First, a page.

South Korean economy in worst quarterly performance since 2008

South Korean exports fell by 5.4 percent in the fourth quarter after leaping 6.1 percent a quarter earlier. (Reuters)
Updated 25 January 2018
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South Korean economy in worst quarterly performance since 2008

SEOUL: South Korea’s economy unexpectedly shrank in the last quarter as struggling car exporters and industrial production failed to keep up the previous quarter’s dashing pace, posting its worst performance since 2008.
An 10-day Chuseok autumn holiday in October hit fourth-quarter industrial output, just as a slump in car exports erased the gains from booming overseas sales of computer memory chips.
Hyundai Motor and its Kia Motors affiliate said earlier this month 2017 shipments were a million vehicles below their 8.25 million target after struggling with competitiveness problems and trade issues.
The Bank of Korea said on Thursday that gross domestic product fell by a seasonally adjusted 0.2 percent in the fourth quarter, sliding from bumper growth of 1.5 percent in the third quarter, which was the fastest expansion in seven years.
“There is a strong base effect after particularly high third quarter growth and as irregular factors such as the Chuseok holiday shortened the number of working days for businesses,” said Chung Kyu-il, director general at the bank’s Economic Statistics Department said at a news conference.
Thursday’s data reinforced a broad consensus that the central bank’s monetary tightening will be gradual this year as export- and investment-led growth moderates after rapid expansion in 2017.
The contraction in fourth-quarter 2017 undershot the 0.1 percent expansion seen by economists and marks the worst quarterly performance since the economy contracted by 3.3 percent on-quarter in the fourth quarter of 2008.
Exports fell by 5.4 percent in the fourth quarter after leaping 6.1 percent a quarter earlier, while private consumption growth accelerated to 1.0 percent from 0.8 percent, the BOK said in a statement.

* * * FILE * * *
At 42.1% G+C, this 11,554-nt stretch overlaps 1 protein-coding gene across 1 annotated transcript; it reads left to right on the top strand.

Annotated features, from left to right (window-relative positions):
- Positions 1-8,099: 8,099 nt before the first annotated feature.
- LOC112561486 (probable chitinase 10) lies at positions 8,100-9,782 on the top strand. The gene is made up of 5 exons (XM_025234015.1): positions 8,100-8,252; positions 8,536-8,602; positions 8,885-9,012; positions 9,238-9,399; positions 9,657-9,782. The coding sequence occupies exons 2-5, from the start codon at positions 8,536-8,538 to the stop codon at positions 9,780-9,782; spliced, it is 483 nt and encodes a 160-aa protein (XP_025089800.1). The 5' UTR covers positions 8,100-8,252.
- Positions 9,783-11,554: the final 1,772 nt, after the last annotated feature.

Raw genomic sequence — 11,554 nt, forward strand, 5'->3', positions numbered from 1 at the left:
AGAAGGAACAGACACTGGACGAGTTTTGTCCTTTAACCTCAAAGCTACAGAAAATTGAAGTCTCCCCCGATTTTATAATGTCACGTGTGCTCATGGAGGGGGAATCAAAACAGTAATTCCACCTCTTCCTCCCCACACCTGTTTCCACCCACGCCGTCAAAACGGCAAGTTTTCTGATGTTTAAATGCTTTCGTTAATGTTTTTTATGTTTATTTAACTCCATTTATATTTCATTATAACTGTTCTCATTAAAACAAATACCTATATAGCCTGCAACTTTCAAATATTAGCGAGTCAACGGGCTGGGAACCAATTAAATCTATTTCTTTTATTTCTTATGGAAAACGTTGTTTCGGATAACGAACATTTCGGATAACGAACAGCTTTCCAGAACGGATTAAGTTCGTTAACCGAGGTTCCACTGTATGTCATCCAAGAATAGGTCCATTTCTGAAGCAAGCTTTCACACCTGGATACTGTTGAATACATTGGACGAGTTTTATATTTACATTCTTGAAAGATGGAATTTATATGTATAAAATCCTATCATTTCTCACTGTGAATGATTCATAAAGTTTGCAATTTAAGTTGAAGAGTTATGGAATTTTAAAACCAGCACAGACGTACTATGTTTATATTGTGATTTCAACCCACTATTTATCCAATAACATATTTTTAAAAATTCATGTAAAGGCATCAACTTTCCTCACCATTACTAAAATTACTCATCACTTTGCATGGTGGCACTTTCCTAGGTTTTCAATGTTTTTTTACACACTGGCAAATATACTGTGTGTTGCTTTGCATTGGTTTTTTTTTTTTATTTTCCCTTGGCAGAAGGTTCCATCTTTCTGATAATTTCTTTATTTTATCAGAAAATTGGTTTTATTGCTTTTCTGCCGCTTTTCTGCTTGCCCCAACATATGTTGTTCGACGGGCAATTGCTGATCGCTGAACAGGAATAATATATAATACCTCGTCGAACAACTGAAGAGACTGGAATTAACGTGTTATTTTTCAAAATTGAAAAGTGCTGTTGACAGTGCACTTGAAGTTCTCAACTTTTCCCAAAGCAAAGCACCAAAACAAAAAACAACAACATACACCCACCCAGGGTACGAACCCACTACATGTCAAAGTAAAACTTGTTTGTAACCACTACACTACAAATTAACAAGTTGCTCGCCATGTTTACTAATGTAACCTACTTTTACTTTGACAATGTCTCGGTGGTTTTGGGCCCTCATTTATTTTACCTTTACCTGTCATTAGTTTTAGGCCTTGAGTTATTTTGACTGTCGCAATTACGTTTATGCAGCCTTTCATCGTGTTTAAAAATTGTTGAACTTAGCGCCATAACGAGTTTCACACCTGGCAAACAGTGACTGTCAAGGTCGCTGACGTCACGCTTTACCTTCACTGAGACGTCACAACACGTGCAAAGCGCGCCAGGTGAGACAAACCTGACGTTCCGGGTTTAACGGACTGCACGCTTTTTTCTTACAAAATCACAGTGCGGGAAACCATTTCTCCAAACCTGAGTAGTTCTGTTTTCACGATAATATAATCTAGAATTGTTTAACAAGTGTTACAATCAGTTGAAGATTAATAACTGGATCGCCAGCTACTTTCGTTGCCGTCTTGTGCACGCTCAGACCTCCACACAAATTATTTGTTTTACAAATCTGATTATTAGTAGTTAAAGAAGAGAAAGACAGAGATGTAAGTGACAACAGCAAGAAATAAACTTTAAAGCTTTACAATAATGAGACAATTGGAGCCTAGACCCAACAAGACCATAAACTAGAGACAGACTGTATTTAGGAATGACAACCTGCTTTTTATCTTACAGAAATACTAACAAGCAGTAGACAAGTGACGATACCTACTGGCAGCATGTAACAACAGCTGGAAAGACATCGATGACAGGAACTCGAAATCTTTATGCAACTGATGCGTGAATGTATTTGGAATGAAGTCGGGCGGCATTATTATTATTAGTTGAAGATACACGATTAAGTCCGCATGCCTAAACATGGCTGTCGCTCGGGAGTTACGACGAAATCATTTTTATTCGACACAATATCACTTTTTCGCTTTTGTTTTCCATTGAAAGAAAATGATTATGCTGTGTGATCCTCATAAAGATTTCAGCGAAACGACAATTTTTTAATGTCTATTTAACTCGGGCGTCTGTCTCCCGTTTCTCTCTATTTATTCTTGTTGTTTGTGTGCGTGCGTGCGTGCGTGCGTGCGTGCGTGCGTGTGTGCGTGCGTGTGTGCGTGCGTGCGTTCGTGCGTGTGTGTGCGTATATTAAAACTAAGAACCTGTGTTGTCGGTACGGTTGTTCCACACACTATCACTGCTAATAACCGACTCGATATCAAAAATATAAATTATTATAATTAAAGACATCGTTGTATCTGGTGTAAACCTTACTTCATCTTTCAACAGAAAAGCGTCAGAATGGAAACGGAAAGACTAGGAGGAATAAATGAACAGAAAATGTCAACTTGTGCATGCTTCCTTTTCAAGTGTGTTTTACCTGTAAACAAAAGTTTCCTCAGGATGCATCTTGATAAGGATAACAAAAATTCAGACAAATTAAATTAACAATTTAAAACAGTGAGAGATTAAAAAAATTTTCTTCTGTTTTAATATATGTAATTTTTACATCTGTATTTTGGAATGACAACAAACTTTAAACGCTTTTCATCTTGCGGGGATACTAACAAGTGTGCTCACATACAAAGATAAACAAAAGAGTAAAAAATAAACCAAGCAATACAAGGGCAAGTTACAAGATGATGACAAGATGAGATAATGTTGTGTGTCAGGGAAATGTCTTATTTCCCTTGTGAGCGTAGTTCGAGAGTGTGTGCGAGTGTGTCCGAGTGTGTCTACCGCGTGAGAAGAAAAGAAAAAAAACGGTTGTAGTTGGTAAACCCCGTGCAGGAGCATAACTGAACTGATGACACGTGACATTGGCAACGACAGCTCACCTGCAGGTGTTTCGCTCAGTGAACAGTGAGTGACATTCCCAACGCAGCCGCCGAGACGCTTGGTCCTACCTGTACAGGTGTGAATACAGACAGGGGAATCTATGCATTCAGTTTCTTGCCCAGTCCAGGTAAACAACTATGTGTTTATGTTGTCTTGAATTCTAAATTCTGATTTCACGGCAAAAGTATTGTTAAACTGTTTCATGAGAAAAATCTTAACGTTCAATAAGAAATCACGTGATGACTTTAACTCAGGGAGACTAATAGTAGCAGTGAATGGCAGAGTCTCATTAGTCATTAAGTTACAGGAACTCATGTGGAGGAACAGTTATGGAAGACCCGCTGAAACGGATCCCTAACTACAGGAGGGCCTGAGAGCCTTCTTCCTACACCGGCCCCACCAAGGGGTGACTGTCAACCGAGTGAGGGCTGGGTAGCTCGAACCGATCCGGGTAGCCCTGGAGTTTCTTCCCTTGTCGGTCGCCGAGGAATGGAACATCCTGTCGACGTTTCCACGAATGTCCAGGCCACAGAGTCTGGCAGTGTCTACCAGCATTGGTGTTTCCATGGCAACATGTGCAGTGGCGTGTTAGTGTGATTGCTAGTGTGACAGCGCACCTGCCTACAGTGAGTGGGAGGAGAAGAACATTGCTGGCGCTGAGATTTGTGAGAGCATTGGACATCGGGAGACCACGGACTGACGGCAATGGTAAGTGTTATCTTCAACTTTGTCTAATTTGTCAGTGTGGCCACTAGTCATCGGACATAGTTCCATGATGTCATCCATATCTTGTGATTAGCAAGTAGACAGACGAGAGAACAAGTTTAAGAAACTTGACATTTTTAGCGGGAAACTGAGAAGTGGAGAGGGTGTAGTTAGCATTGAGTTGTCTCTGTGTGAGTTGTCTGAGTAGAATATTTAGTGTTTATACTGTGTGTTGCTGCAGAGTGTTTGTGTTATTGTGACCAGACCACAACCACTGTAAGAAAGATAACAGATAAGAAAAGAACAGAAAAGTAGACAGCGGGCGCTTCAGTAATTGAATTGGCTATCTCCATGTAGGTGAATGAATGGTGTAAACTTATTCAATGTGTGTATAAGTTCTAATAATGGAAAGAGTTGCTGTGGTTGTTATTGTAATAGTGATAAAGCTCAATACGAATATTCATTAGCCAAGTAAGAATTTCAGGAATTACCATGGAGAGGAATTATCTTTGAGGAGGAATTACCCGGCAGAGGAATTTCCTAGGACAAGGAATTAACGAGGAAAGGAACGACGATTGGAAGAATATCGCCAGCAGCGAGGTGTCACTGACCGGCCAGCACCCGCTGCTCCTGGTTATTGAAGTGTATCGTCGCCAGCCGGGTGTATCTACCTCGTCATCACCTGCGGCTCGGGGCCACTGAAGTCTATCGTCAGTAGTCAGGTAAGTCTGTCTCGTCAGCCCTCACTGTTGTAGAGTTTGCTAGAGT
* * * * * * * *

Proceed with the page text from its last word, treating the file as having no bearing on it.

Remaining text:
The economy expanded 3.0 percent from a year earlier, slowing from 3.8 percent growth in the September quarter.
Chung added that on a half-year basis, the July-December period showed faster growth versus January-June 2017, indicating an overall improvement in growth momentum.
Moon Jung-hui, an economist at KB Investment & Securities said domestic demand will make up for slowing exports growth this year.
“The burst of investment and exports we’ve seen in 2017 won’t be sustained this year and will slow down. As the GDP data shows, the good news is that private consumption is picking up, and will support growth this year,” said Moon.
Construction investment fell 3.8 percent from a quarter earlier after the government said in October it would impose additional mortgage curbs on owners of multiple homes to discourage excessive borrowing.
The bank is monitoring the effects of its November hike, the first tightening in six years, and remains wary of triggering disruptive capital flows.
The BOK held its policy interest rate unchanged at 1.50 percent on Jan. 18 and upgraded its 2018 growth forecast to 3 percent, a fraction higher than the 2.9 percent projected in October last year.
It lowered its 2018 consumer inflation forecast to 1.7 percent from 1.8 percent, supporting analysts’ views that monetary policy will remain accommodative in 2018.